(Please note: as this blog has been transferred from our old website some images are low resolution.)
Along a quiet country road near Nuriootpa in South Australia’s beautiful Barossa Valley, two talented gentlemen have breathed life into a forlorn settlement, transforming it into a wonderful, and frequently whimsical, landscape.
Aaron and Graham take time out in a shady spot. During a summer when temperatures have exceeded 40C degrees for several weeks, lawn and umbrageous cover are valuable assets.
The first Europeans to settle here in the 1840s were the Sporns and when their grand daughter Miss Sporn, who lived here with her bachelor brother, finally passed away the place was leased for a few years, then left uninhabited for a year or so.
When Aaron Penley and Graham Butler acquired the property in 1995, it had received little attention for decades and there was certainly no sign of the cottage garden that had once faced the road. However there were gnarled old pepper (Schinus) trees, an oleander, a tamarisk, plumbago and lots of cliveas – so at least they knew a few hardies could survive South Australia’s hot, dry summers.
A couple since 1972, Aaron and Graham had worked together on various projects before restoring a heartbeat to this site steeped in history.
In the early eighties they’d established the popular ‘Lodge Country House’ Seppeltsfield, and later ran Angaston’s ‘Gourmet Foods’, followed by ‘Antiques & More @ 24’.
The cluster of buildings on the heritage-listed property includes a stone cottage (their residence), a barn, stables, a blacksmith’s building and shearers’ quarters.
Everywhere there are signs of creativity: vignettes are placed against adobe walls; artefacts and artful pieces are displayed with panache.
“Please come again and you’ll see these conifers neatly trimmed; it’d be disastrous cutting them back now in this extreme heat!”
While the garden explodes with colour and perfume in the spring, it’s a testament to these gardeners that it looks so appealing in mid summer.
South Australia’s climate is similar to the Mediterranean where rain mainly falls in winter, and summers are hot and dry. There’s a group of South Australian gardeners belonging to the local Mediterranean Garden Society which helps members understand, adapt to, and embrace the conditions.
For several years at the end of the nineties Aaron was Chair of the Barossa Wine & Tourist Association and in 2000 was awarded ‘Barossa Citizen of the Year’.
“Later Aaron was honoured to be invited as a ‘Baron of the Barossa’, and continues on that Executive today,” says Graham who’s a keen golfer, but prefers to have a lower profile. “I keep the home fires burning.”
It’s ironic that these playful sculptures relate to water vessels.
When the couple first arrived there were only two taps and a couple of rusty old tanks. In 1997 they installed a 100,000 litre semi-submerged tank, and an extensive underground watering system – with innumerable taps!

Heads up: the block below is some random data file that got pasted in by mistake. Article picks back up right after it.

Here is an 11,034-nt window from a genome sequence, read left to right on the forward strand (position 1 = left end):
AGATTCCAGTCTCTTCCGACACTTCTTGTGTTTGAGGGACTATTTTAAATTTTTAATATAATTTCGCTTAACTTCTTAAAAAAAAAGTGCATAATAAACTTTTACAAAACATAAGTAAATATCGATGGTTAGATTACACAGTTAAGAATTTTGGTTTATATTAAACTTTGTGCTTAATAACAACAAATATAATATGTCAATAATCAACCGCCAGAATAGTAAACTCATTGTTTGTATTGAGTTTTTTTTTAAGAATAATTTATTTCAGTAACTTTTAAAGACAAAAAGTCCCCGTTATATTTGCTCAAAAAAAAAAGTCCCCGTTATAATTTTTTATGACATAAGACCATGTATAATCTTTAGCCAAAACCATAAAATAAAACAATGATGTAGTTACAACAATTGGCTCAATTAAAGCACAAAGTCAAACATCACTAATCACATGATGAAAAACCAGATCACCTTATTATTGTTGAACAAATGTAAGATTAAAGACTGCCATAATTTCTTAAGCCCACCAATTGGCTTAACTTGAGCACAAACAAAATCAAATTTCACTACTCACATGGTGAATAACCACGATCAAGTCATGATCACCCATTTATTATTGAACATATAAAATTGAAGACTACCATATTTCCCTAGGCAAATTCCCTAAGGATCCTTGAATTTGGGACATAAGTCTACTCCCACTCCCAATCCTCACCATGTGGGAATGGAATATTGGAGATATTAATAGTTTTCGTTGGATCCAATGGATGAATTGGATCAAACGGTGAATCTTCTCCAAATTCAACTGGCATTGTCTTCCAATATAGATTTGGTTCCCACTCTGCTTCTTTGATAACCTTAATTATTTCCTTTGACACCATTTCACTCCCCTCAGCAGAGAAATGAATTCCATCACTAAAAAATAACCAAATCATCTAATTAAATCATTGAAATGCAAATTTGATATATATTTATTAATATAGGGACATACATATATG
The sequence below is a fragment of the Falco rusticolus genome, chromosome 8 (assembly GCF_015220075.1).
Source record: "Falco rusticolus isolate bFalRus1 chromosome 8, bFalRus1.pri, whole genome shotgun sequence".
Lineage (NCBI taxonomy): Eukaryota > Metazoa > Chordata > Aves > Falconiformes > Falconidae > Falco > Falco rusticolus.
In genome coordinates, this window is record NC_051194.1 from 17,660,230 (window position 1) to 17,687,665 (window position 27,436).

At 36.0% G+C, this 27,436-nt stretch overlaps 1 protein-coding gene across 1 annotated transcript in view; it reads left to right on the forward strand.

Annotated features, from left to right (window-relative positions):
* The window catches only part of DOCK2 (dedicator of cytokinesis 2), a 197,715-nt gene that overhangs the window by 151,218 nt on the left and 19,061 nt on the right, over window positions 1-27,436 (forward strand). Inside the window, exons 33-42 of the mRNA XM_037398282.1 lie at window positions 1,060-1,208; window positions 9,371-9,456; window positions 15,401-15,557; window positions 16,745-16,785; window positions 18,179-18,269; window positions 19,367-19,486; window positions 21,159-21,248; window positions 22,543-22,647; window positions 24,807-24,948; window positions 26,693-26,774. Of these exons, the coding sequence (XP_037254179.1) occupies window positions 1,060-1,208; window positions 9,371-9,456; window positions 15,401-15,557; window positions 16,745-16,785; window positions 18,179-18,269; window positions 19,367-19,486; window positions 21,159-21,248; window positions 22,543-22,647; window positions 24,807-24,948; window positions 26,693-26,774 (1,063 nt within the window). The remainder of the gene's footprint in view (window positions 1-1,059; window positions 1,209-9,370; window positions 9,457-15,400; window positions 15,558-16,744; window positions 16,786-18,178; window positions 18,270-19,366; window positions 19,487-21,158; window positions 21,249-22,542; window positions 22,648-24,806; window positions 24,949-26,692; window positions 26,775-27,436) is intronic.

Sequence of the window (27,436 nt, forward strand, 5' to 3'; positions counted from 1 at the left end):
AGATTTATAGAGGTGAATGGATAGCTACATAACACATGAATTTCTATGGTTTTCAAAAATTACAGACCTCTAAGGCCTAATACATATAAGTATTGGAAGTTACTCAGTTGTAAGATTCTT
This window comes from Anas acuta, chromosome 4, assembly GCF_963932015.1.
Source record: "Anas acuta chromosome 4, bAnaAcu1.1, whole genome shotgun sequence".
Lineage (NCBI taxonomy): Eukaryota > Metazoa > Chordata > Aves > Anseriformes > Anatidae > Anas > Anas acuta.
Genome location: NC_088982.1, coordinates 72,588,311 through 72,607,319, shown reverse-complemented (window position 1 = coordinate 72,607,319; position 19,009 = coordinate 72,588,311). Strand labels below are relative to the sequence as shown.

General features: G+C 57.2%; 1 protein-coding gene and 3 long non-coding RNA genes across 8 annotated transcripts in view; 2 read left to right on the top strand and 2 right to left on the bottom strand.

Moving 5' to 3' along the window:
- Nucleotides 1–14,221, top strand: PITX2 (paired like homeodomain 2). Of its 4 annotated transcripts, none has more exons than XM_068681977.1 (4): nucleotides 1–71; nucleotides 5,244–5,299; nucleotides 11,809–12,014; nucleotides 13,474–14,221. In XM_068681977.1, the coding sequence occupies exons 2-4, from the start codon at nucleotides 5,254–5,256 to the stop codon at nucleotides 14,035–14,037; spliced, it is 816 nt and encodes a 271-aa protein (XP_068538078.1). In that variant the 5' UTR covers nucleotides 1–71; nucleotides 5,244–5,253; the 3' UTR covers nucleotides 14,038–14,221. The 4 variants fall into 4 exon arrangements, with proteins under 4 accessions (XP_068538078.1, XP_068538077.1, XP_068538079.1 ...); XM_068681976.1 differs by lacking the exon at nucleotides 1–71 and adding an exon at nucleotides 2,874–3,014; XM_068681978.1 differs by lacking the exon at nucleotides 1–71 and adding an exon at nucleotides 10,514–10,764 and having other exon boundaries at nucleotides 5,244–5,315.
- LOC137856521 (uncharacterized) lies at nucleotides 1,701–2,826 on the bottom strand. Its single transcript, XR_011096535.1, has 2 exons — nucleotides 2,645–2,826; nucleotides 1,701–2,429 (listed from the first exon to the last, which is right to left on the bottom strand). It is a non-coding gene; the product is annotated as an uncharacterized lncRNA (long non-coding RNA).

The tank provides both household and garden water and only rarely, in extreme summers, do they need to use mains water.
Verdant vineyards are a lush backdrop in an otherwise parched, buff-coloured countryside.
Succulents, sedums, geraniums, and roses are some of the hardy plants used en masse that help soften many of the old buildings.
In exposed areas gravel not only looks pleasing, but is easy to maintain and absorbs rainwater.
How all the the rusty garden pieces evolved is a delightful yarn: ‘The Rusty Reprobates’ are twelve people (six couples) who have, over the last ten years, been getting together two Sundays a year. They’re Barossa locals living on old properties where rusty relics are reminders of earlier times. Each couple brings bits and pieces along and, under the guidance of a pro welder, creates ‘artworks’ for their own gardens.
“At 5pm we down tools, open a couple of bottles of wine and talk a load of rubbish!” Aaron says. Considering the fabulous creations they’ve made – a load of rubbish is something worth talking about!
“Our welder is leaving for Tasmania soon so it’s coming to a natural end. There’s quite a lot around our garden now and it’s best not to overdo it. ‘Less is more’,” Graham says. “But we’ll still all get together.”
Pierre de Ronsard roses make a spectacular mid-summer display along the stables wall.
It’s easy to sense the immense joy this restoration project has given Aaron and Graham. They have a gracious home and wonderful garden, but their efforts are also appreciated by the wider Barrossa community. Anybody who nurtures this country’s heritage needs to be saluted.
P.S. One of their favourite authors on gardening is Louisa Jones. For a review of her latest book on Mediterranean Gardens: A Model for Good Living click the link.
READERS’ RESPONSES – via email. 14/02/14
Just wanted to say what a wonderful garden!
I could never live in such a brown/dry enviroment but it has made me want to go to SA again to see such beauties.
Saw a wonderful “faded grandure” garden in this very area on one of my last trips – had a “sleeping beauty quality” about it that Mum and I loved!
Keep up the good work.
What a fabulous place…thank you.
All I can say is WOW!!!!
And the photography is stunning. Well done Our Australian Gardens.
Loved the article on Willowsporn.
Fantastic article, great effort by all those involved in the creation of the garden. Would love to see more adopt the ‘Less is often more!’ philosophy.
Gold Coast Qld
Categories: Temperate Gardens
Leave a Reply